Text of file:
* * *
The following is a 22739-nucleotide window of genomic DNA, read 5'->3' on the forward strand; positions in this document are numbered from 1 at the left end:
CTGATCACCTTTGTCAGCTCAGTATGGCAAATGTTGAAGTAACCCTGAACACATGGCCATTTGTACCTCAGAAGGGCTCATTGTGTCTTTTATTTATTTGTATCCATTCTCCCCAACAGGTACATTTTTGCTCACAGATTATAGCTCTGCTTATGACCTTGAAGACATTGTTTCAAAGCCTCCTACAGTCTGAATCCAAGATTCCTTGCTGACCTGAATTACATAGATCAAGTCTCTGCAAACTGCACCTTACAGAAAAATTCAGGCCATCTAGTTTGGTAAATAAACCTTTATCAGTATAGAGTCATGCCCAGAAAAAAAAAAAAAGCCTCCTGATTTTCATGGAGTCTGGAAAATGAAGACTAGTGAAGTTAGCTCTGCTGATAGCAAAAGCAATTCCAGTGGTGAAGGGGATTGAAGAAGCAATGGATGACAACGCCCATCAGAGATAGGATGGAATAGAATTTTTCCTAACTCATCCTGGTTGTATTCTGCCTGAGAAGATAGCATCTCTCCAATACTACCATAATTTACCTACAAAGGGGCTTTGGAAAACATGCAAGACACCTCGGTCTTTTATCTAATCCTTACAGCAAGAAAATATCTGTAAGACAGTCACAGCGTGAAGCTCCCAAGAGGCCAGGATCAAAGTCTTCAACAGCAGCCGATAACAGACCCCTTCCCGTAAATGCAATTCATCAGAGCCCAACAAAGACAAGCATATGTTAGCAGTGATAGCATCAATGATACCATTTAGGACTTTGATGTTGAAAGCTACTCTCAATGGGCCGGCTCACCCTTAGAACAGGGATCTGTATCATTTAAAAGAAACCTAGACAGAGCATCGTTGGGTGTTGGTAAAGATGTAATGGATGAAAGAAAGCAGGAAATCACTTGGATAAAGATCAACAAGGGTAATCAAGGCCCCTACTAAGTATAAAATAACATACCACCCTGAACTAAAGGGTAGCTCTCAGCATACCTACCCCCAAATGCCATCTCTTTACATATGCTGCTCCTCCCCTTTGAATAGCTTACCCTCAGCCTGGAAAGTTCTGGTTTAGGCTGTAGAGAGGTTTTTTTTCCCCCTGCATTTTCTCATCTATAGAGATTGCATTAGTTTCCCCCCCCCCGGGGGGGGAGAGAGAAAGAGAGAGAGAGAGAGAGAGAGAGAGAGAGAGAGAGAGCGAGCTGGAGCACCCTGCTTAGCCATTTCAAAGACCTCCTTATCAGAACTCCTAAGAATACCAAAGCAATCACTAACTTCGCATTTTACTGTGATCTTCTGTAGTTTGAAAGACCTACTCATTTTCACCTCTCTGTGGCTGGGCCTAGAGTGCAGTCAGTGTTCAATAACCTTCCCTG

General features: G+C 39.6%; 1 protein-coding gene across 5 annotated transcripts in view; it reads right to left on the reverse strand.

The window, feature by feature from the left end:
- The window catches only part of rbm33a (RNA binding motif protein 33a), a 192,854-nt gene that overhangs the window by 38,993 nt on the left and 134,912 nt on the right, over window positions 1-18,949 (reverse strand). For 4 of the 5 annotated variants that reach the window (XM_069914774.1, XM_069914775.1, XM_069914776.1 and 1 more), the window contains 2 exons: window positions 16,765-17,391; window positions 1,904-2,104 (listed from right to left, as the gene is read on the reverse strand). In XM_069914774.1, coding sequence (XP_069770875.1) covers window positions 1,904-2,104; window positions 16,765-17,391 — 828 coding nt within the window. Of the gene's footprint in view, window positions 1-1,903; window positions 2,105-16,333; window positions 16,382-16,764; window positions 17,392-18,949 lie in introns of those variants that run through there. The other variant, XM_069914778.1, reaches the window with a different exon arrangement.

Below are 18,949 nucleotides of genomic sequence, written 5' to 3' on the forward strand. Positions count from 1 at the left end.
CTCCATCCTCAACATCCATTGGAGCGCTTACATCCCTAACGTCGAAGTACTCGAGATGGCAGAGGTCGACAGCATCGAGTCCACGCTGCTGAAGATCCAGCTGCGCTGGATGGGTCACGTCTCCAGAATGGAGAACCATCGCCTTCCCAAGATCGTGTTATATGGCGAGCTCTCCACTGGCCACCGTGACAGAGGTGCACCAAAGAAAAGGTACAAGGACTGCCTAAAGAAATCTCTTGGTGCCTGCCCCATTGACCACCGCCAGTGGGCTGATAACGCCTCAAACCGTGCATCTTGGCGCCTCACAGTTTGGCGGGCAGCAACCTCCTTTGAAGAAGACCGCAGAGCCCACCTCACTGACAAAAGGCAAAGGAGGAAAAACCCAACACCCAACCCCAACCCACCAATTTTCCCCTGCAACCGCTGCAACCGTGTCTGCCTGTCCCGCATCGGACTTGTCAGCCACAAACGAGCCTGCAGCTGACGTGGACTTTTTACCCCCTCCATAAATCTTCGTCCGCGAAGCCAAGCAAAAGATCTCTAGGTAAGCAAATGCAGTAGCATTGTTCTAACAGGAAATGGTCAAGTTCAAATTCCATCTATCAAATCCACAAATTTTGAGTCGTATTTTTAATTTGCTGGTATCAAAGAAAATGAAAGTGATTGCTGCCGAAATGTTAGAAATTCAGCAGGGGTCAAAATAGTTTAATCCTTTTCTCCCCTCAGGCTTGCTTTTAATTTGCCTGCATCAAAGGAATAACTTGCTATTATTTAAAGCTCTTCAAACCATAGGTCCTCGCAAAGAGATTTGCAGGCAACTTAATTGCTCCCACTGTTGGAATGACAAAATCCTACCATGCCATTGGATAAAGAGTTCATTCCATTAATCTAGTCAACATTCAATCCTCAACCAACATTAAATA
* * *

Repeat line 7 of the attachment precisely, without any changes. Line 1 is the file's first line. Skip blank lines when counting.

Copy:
CTCCATCCTCAACATCCATTGGAGCGCTTACATCCCTAACGTCGAAGTACTCGAGATGGCAGAGGTCGACAGCATCGAGTCCACGCTGCTGAAGATCCAGCTGCGCTGGATGGGTCACGTCTCCAGAATGGAGAACCATCGCCTTCCCAAGATCGTGTTATATGGCGAGCTCTCCACTGGCCACCGTGACAGAGGTGCACCAAAGAAAAGGTACAAGGACTGCCTAAAGAAATCTCTTGGTGCCTGCCCCATTGACCACCGCCAGTGGGCTGATAACGCCTCAAACCGTGCATCTTGGCGCCTCACAGTTTGGCGGGCAGCAACCTCCTTTGAAGAAGACCGCAGAGCCCACCTCACTGACAAAAGGCAAAGGAGGAAAAACCCAACACCCAACCCCAACCCACCAATTTTCCCCTGCAACCGCTGCAACCGTGTCTGCCTGTCCCGCATCGGACTTGTCAGCCACAAACGAGCCTGCAGCTGACGTGGACTTTTTACCCCCTCCATAAATCTTCGTCCGCGAAGCCAAGCAAAAGATCTCTAGGTAAGCAAATGCAGTAGCATTGTTCTAACAGGAAATGGTCAAGTTCAAATTCCATCTATCAAATCCACAAATTTTGAGTCGTATTTTTAATTTGCTGGTATCAAAGAAAATGAAAGTGATTGCTGCCGAAATGTTAGAAATTCAGCAGGGGTCAAAATAGTTTAATCCTTTTCTCCCCTCAGGCTTGCTTTTAATTTGCCTGCATCAAAGGAATAACTTGCTATTATTTAAAGCTCTTCAAACCATAGGTCCTCGCAAAGAGATTTGCAGGCAACTTAATTGCTCCCACTGTTGGAATGACAAAATCCTACCATGCCATTGGATAAAGAGTTCATTCCATTAATCTAGTCAACATTCAATCCTCAACCAACATTAAATA